Attorneys’ fees for Iowa workers’ comp lawyers are determined on a case-by-case basis. Typically, lawyers charge a percentage of your settlement or award (called a “contingency fee”). However, depending on the nature of your claim, you might need to pay an hourly fee. (To learn about how much you could receive for your case, see our article on Iowa workers’ comp benefits.).
Unlike some states, Iowa does not have a set schedule or cap for attorneys’ fees in workers’ comp cases. Instead, the Iowa Division of Workers’ Compensation approves attorneys’ fees on a case-by-case basis. Depending on the nature of your claim, a workers’ comp lawyer may charge either:
In contingency fee cases, most workers’ comp lawyers charge between 25% and 30%. Hourly fees vary greatly from lawyer to lawyer. A lawyer is more likely to charge an hourly fee if your claim is very complicated (and therefore risky to take on) or if your claim doesn’t involve monetary benefits (for example, in a medical-only claim). In these cases, the lawyer might also ask for a retainer to pay for some of his or her work in advance.
Make sure you understand your workers’ comp lawyer’s fee structure before you sign a fee agreement. If you are uncomfortable with the lawyer’s fees, get a second opinion.
In 2017, Iowa passed major changes to its workers’ compensation laws—including new rules on how attorneys can charge fees. As of July 1, 2017, a workers’ comp lawyer cannot charge fees for voluntarily paid benefits. Instead, the lawyer must base his or her fees on the amount of benefits that you would not have received without the lawyer’s help.
For example, suppose the insurance company voluntarily pays your temporary disability benefits but denies your permanent disability claim. On appeal, the division finds that you are permanently disabled and awards these benefits. Your lawyer can only charge a fee for the award of permanent disability benefits—not the voluntarily paid temporary disability benefits.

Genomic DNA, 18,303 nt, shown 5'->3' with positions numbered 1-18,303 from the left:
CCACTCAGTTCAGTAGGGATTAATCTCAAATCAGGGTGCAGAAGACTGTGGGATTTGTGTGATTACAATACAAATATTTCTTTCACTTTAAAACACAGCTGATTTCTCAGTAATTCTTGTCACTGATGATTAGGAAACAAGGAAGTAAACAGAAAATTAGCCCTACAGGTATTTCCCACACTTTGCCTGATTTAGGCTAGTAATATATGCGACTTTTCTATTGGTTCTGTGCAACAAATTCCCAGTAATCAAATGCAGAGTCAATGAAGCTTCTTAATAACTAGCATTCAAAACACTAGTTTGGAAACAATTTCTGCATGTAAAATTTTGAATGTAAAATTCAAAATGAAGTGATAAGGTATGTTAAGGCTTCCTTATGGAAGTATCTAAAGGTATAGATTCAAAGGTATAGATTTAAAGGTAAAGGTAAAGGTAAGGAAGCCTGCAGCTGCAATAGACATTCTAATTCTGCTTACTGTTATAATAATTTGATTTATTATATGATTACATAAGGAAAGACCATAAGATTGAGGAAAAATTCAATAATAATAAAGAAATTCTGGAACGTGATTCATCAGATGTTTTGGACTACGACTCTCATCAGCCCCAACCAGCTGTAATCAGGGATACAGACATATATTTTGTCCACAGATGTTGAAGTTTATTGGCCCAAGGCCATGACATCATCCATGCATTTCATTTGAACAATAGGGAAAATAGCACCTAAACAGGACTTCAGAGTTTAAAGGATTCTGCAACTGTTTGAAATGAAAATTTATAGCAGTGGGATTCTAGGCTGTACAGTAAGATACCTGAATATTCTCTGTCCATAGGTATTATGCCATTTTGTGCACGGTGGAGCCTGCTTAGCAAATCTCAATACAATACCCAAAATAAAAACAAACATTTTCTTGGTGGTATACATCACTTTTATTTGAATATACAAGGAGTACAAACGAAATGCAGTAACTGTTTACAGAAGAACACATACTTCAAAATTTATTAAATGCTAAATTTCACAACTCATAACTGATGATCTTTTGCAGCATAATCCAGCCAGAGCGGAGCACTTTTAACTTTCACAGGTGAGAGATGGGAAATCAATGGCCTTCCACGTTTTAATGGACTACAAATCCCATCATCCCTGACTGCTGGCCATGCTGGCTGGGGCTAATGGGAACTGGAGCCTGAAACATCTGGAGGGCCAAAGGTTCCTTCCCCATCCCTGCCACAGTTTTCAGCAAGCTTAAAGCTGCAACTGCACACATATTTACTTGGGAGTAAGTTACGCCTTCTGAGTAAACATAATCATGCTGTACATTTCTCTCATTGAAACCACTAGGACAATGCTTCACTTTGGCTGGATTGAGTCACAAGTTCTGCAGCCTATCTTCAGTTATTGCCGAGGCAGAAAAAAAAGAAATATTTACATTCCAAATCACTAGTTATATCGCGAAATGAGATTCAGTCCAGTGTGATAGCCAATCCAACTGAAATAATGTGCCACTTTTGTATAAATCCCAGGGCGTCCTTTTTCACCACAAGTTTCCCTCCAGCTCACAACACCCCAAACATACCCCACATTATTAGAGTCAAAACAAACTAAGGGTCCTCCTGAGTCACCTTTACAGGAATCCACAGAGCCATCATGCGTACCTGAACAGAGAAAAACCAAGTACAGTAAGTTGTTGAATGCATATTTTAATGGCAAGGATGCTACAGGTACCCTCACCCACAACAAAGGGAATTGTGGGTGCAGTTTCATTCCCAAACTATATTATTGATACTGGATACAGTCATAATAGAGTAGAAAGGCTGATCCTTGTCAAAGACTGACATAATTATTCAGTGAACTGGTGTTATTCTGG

Legal costs are expenses related to your claim, such as the cost of ordering medical records, hiring expert witnesses to testify on your behalf, and transcribing deposition testimony. These costs are a necessary part of most workers’ comp appeals: It is virtually impossible to win a workers’ comp appeal without medical evidence and expert testimony.) Typically, you are financially responsible for these costs.
If your lawyer charges a contingency fee, you may not need to pay your legal costs upfront. Many workers’ comp lawyers advance legal costs and deduct them from your settlement or award. Some lawyers even waive legal costs if you lose your claim. However, some lawyers demand an upfront payment for legal costs. This is particularly true if your lawyer charges an hourly fee. Make sure you understand the lawyer’s legal cost policy before you sign a fee agreement.
Most Iowa workers’ comp lawyers offer a free initial consultation. At this consultation, you will discuss your claim and the lawyer’s fees and other policies. While there typically isn’t a charge for your first consultation, lawyers won’t work on a case until you sign a fee agreement.
If the insurance company denies your benefits, you should seriously consider hiring an Iowa workers' comp lawyer. Typically, you will have little to no upfront costs. And, a workers’ comp lawyer can significantly increase your chances of receiving benefits. (See our article on the challenges of handling your own workers’ comp claim for more information.)